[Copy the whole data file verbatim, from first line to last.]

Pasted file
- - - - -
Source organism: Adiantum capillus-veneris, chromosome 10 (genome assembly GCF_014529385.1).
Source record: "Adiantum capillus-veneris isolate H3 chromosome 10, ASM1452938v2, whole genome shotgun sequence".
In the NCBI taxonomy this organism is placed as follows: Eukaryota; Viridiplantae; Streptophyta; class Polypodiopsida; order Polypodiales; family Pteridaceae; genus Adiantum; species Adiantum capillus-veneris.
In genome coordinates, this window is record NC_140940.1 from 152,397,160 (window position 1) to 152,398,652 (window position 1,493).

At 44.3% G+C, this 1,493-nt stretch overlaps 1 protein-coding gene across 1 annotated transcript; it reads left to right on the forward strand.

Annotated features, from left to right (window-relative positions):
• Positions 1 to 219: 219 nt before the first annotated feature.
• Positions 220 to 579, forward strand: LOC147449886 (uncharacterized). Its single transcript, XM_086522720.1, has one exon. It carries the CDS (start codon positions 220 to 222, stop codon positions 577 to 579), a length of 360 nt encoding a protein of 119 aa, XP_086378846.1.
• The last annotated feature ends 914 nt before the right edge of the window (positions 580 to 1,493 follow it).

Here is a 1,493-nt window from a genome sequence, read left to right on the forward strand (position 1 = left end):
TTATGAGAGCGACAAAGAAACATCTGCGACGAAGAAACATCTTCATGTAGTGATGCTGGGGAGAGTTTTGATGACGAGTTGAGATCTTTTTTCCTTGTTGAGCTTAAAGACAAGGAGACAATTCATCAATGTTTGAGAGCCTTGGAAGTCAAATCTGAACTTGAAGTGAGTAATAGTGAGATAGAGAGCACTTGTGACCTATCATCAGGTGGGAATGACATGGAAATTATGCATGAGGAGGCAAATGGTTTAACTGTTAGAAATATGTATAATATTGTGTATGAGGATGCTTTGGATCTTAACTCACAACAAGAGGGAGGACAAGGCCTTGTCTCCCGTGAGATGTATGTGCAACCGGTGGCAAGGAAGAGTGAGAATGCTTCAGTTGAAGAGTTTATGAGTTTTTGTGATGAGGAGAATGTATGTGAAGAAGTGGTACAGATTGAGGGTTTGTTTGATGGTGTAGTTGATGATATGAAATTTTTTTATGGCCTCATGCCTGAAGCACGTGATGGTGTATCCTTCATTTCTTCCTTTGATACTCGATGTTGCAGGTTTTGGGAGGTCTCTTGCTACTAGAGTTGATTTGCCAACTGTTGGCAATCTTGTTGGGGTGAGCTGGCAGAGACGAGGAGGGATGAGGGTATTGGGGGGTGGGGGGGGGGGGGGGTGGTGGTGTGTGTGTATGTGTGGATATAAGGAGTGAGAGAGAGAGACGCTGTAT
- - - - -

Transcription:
Source organism: Adiantum capillus-veneris, chromosome 10 (genome assembly GCF_014529385.1).
Source record: "Adiantum capillus-veneris isolate H3 chromosome 10, ASM1452938v2, whole genome shotgun sequence".
In the NCBI taxonomy this organism is placed as follows: Eukaryota; Viridiplantae; Streptophyta; class Polypodiopsida; order Polypodiales; family Pteridaceae; genus Adiantum; species Adiantum capillus-veneris.
In genome coordinates, this window is record NC_140940.1 from 152,397,160 (window position 1) to 152,398,652 (window position 1,493).

At 44.3% G+C, this 1,493-nt stretch overlaps 1 protein-coding gene across 1 annotated transcript; it reads left to right on the forward strand.

Annotated features, from left to right (window-relative positions):
• Positions 1 to 219: 219 nt before the first annotated feature.
• Positions 220 to 579, forward strand: LOC147449886 (uncharacterized). Its single transcript, XM_086522720.1, has one exon. It carries the CDS (start codon positions 220 to 222, stop codon positions 577 to 579), a length of 360 nt encoding a protein of 119 aa, XP_086378846.1.
• The last annotated feature ends 914 nt before the right edge of the window (positions 580 to 1,493 follow it).

Here is a 1,493-nt window from a genome sequence, read left to right on the forward strand (position 1 = left end):
TTATGAGAGCGACAAAGAAACATCTGCGACGAAGAAACATCTTCATGTAGTGATGCTGGGGAGAGTTTTGATGACGAGTTGAGATCTTTTTTCCTTGTTGAGCTTAAAGACAAGGAGACAATTCATCAATGTTTGAGAGCCTTGGAAGTCAAATCTGAACTTGAAGTGAGTAATAGTGAGATAGAGAGCACTTGTGACCTATCATCAGGTGGGAATGACATGGAAATTATGCATGAGGAGGCAAATGGTTTAACTGTTAGAAATATGTATAATATTGTGTATGAGGATGCTTTGGATCTTAACTCACAACAAGAGGGAGGACAAGGCCTTGTCTCCCGTGAGATGTATGTGCAACCGGTGGCAAGGAAGAGTGAGAATGCTTCAGTTGAAGAGTTTATGAGTTTTTGTGATGAGGAGAATGTATGTGAAGAAGTGGTACAGATTGAGGGTTTGTTTGATGGTGTAGTTGATGATATGAAATTTTTTTATGGCCTCATGCCTGAAGCACGTGATGGTGTATCCTTCATTTCTTCCTTTGATACTCGATGTTGCAGGTTTTGGGAGGTCTCTTGCTACTAGAGTTGATTTGCCAACTGTTGGCAATCTTGTTGGGGTGAGCTGGCAGAGACGAGGAGGGATGAGGGTATTGGGGGGTGGGGGGGGGGGGGGGTGGTGGTGTGTGTGTATGTGTGGATATAAGGAGTGAGAGAGAGAGACGCTGTAT